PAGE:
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Sunday, November 7, 2021

Spreading Happiness

Happiness is an important element of healthful well-being. What does it mean for older adults, and how can we help seniors in our care be happier?

Happiness is nothing more than good health and a bad memory.”—Dr. Albert Schweitzer

Believe it or not, people in their 80s and 90s report higher levels of contentment and well-being overall than teenagers and young adults, according to researchers interviewed by The New York Times. A study at the University of California at San Diego Center for Healthy Aging found similar results, with seniors in their 90s the most content among people aged 21 to 99 who were surveyed. These older adults have coped with many setbacks and losses over the decades, and usually aren’t stressing over a job or career path. 

But not all older adults are happy. Loss and change can bring about unhappiness or even a state of depression, and that can impact health. Worry and anger can actually worsen chronic health issues such as heart disease and arthritis, so much so that happy people live longer than those who are not.

Over six years, scientists looked at the health of Americans in three groups: those who reported they were “very happy,” “pretty happy,” or “not happy.” Those in the very happy group had a 6% less chance of death than those in the pretty happy cohort, and people in the not happy group had a 14% greater chance of dying than those in the very happy group. These outcomes remained true even after social, economic, and lifestyle factors were considered. 

How To Help a Senior Be Happier

This holiday season, consider giving a gift of love to older adults. 

One way is to help them form bonds with others. You may facilitate this by offering a ride to the local senior center or texting their niece to please come spend some time with the adult. Make it a point to call older adults in your life on a regular basis or start a telephone tree for family members. Stop to talk to an older stranger you encounter or tell that person her hat is cute. No matter how brief, every moment spent listening and/or noticing can change someone’s day.

Help them be involved in social activities. Could you volunteer to bring someone to church or start a bridge group? Make a shuffleboard area at a local park? Play chess or cards with a senior once a month? Maybe you could accompany someone on a walk in the park. It may be painfully slow … but you’ll come to appreciate patience. Whenever we reach out to someone, we gain much more ourselves.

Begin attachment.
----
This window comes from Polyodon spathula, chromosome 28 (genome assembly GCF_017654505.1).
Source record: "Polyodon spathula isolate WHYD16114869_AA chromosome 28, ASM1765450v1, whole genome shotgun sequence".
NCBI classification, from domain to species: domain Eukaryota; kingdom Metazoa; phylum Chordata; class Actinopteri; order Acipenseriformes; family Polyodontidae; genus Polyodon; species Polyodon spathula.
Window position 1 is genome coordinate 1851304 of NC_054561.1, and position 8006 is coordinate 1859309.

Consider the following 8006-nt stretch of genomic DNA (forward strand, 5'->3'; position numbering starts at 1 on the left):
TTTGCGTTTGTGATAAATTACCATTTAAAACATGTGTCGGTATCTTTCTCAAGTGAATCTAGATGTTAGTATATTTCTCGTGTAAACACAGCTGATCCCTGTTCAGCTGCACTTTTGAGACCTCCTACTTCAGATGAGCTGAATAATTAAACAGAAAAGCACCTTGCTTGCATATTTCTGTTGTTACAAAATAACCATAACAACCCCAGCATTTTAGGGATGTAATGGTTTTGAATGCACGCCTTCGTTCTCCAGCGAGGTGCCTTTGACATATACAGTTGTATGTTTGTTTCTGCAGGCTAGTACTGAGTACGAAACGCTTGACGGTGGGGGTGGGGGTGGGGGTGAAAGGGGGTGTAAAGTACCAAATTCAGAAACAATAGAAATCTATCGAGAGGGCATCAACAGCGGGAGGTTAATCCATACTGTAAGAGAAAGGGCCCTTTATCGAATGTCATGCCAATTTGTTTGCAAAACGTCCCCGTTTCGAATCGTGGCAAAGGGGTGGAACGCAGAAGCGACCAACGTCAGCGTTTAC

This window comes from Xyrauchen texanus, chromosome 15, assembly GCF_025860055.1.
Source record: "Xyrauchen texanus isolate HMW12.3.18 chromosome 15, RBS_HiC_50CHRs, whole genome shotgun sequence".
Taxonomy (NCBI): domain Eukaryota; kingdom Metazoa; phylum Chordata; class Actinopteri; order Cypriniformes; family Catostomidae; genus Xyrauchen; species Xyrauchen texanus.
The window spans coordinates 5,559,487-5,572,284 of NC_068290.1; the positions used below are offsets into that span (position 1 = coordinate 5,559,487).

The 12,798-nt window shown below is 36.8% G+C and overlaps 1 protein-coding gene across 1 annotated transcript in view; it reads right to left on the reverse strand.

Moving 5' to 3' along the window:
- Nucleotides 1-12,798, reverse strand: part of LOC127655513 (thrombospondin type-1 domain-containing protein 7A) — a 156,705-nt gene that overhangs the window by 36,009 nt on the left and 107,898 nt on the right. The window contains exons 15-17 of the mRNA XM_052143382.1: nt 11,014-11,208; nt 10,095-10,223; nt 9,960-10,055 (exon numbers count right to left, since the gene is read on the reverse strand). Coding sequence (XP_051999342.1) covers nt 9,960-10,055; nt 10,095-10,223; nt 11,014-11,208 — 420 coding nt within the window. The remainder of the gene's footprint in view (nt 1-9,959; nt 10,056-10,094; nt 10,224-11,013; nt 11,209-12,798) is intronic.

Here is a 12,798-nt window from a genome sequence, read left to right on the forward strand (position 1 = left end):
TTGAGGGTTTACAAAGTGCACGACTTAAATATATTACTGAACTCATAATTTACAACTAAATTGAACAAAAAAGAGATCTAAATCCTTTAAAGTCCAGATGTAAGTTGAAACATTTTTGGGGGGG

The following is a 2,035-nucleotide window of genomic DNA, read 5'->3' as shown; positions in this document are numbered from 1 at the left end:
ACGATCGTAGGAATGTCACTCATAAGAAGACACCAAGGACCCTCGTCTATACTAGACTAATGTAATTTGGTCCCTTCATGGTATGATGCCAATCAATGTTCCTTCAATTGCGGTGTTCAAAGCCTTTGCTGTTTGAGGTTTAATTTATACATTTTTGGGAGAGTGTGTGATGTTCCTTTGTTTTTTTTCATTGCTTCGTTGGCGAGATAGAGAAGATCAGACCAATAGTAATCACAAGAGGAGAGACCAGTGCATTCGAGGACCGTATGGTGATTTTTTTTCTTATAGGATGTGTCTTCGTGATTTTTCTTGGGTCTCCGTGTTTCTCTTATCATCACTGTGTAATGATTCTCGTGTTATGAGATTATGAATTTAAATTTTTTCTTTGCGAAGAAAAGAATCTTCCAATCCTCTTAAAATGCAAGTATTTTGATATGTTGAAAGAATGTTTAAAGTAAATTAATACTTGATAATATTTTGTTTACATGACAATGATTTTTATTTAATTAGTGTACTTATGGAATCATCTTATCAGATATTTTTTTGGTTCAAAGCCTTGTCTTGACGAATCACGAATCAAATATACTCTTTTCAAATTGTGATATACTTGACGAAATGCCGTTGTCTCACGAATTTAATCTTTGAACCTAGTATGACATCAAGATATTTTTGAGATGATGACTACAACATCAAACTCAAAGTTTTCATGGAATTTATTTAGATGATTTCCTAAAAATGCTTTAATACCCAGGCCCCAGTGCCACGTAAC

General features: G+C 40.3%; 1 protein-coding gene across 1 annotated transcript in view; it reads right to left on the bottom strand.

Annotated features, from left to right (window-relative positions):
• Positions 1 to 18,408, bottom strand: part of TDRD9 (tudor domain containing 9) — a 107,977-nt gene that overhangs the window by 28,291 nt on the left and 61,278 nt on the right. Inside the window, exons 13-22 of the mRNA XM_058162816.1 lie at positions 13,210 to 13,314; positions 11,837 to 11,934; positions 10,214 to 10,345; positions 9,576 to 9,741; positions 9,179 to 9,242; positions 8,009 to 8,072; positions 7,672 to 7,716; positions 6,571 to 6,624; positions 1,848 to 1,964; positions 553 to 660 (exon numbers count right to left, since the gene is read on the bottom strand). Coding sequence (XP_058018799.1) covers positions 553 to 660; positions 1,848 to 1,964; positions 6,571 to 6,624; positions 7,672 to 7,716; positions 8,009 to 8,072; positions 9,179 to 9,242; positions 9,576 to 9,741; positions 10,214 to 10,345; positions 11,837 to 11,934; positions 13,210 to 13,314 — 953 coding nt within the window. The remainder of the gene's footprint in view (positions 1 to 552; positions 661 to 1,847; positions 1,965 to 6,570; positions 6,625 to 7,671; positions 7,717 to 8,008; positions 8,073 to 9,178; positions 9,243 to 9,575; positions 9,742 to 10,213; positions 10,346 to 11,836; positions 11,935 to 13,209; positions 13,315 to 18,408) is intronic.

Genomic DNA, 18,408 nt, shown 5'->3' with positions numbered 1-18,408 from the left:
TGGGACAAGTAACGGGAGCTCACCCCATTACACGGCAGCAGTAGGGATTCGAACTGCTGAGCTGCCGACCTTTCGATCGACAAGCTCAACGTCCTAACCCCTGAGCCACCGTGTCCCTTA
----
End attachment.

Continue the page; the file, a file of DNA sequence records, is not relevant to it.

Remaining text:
Helping others is actually very beneficial for our mental health. Can you bring a senior along when you volunteer? Or take time to set up a one-time event, such as helping out at a food bank or soup kitchen? Stop by an older neighbor to chat? 

Another thing that often takes some thought is to help an older adult in our care feel like he or she is enhancing our life rather than being a burden. Can the older adult put stamps on letters, or tell us the best way to make pumpkin pie? Asking for information is a way to make someone else feel valued. How about calling up memories by asking to hear what a holiday was like when that person was a child or asking about a favorite gift or meal. 

Find the positive and dwell on it. Maybe a bum knee and arthritic hands have curtailed activities, but grandma can still see to look at old photos or tell you if the soup looks right. Older adults actually accentuate the positive as shown in studies. One of these at Stanford Center on Longevity found that in memory tests seniors recalled more smiling faces than frowning ones, and more positive images vs. negative ones when compared to younger adults. 

Remaining active as long as possible is a powerful benefit. One Canadian study found that active older adults were more than twice as likely to age well than their sedentary counterparts. Encourage the seniors in your life to move, even if it’s only stretching up their arms while they are seated. 

And finally, don’t forget to learn a little something every day and share it with older adults. Ongoing learning is a key to life satisfaction. Turn on PBS, download an audiobook, or attend a local class. Use a free app like Duolingo to learn a new language. 

The best way to get rid of holiday stress is to focus on others. There is always an older adult in the community who could use our help, whether it’s shoveling their walk or inviting them for coffee. Seek out ways to help all year ‘round but start now. Give some love for the holidays.